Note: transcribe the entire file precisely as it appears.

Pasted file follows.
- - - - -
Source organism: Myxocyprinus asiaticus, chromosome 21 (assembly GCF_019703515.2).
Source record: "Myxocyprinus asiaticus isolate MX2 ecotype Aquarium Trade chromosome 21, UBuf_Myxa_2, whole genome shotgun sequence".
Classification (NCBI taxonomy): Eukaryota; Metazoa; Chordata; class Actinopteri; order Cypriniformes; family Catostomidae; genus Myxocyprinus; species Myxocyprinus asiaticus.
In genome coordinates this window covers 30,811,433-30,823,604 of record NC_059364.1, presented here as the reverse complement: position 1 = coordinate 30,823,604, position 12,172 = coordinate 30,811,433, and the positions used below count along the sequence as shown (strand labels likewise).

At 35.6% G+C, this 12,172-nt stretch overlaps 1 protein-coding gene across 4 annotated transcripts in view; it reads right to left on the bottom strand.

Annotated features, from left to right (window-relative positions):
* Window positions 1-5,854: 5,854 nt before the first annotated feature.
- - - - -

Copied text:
Source organism: Myxocyprinus asiaticus, chromosome 21 (assembly GCF_019703515.2).
Source record: "Myxocyprinus asiaticus isolate MX2 ecotype Aquarium Trade chromosome 21, UBuf_Myxa_2, whole genome shotgun sequence".
Classification (NCBI taxonomy): Eukaryota; Metazoa; Chordata; class Actinopteri; order Cypriniformes; family Catostomidae; genus Myxocyprinus; species Myxocyprinus asiaticus.
In genome coordinates this window covers 30,811,433-30,823,604 of record NC_059364.1, presented here as the reverse complement: position 1 = coordinate 30,823,604, position 12,172 = coordinate 30,811,433, and the positions used below count along the sequence as shown (strand labels likewise).

At 35.6% G+C, this 12,172-nt stretch overlaps 1 protein-coding gene across 4 annotated transcripts in view; it reads right to left on the bottom strand.

Annotated features, from left to right (window-relative positions):
* Window positions 1-5,854: 5,854 nt before the first annotated feature.